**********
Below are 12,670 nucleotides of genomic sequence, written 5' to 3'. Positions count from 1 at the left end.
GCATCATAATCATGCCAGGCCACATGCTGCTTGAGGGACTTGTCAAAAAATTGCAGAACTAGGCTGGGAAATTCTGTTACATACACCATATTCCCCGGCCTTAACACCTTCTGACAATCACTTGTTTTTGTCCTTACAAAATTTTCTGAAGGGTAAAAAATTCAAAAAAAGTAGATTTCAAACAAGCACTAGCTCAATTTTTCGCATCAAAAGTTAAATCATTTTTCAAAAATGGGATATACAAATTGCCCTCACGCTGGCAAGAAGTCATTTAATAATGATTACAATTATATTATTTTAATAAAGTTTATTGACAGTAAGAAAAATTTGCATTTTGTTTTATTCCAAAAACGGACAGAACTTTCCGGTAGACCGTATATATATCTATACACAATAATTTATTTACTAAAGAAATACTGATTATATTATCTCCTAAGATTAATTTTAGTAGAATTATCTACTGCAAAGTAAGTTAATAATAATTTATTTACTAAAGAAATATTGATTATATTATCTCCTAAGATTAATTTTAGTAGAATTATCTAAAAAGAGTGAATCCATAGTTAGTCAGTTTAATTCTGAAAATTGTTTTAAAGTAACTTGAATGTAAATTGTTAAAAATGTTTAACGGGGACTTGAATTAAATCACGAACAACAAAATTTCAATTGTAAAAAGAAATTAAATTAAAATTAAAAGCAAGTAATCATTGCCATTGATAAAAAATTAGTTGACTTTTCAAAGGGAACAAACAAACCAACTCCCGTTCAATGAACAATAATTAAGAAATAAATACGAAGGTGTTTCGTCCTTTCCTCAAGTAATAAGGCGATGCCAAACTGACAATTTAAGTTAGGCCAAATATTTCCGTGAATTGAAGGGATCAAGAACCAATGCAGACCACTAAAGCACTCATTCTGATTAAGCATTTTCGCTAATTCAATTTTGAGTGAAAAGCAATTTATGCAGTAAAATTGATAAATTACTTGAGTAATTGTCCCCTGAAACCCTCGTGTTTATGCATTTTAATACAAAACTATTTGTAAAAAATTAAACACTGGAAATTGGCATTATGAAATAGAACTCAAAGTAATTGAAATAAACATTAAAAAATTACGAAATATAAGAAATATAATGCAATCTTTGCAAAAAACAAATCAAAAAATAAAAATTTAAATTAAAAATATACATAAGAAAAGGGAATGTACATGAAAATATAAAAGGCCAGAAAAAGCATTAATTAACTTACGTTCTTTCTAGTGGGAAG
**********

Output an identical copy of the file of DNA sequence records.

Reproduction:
Below are 12,670 nucleotides of genomic sequence, written 5' to 3'. Positions count from 1 at the left end.
GCATCATAATCATGCCAGGCCACATGCTGCTTGAGGGACTTGTCAAAAAATTGCAGAACTAGGCTGGGAAATTCTGTTACATACACCATATTCCCCGGCCTTAACACCTTCTGACAATCACTTGTTTTTGTCCTTACAAAATTTTCTGAAGGGTAAAAAATTCAAAAAAAGTAGATTTCAAACAAGCACTAGCTCAATTTTTCGCATCAAAAGTTAAATCATTTTTCAAAAATGGGATATACAAATTGCCCTCACGCTGGCAAGAAGTCATTTAATAATGATTACAATTATATTATTTTAATAAAGTTTATTGACAGTAAGAAAAATTTGCATTTTGTTTTATTCCAAAAACGGACAGAACTTTCCGGTAGACCGTATATATATCTATACACAATAATTTATTTACTAAAGAAATACTGATTATATTATCTCCTAAGATTAATTTTAGTAGAATTATCTACTGCAAAGTAAGTTAATAATAATTTATTTACTAAAGAAATATTGATTATATTATCTCCTAAGATTAATTTTAGTAGAATTATCTAAAAAGAGTGAATCCATAGTTAGTCAGTTTAATTCTGAAAATTGTTTTAAAGTAACTTGAATGTAAATTGTTAAAAATGTTTAACGGGGACTTGAATTAAATCACGAACAACAAAATTTCAATTGTAAAAAGAAATTAAATTAAAATTAAAAGCAAGTAATCATTGCCATTGATAAAAAATTAGTTGACTTTTCAAAGGGAACAAACAAACCAACTCCCGTTCAATGAACAATAATTAAGAAATAAATACGAAGGTGTTTCGTCCTTTCCTCAAGTAATAAGGCGATGCCAAACTGACAATTTAAGTTAGGCCAAATATTTCCGTGAATTGAAGGGATCAAGAACCAATGCAGACCACTAAAGCACTCATTCTGATTAAGCATTTTCGCTAATTCAATTTTGAGTGAAAAGCAATTTATGCAGTAAAATTGATAAATTACTTGAGTAATTGTCCCCTGAAACCCTCGTGTTTATGCATTTTAATACAAAACTATTTGTAAAAAATTAAACACTGGAAATTGGCATTATGAAATAGAACTCAAAGTAATTGAAATAAACATTAAAAAATTACGAAATATAAGAAATATAATGCAATCTTTGCAAAAAACAAATCAAAAAATAAAAATTTAAATTAAAAATATACATAAGAAAAGGGAATGTACATGAAAATATAAAAGGCCAGAAAAAGCATTAATTAACTTACGTTCTTTCTAGTGGGAAG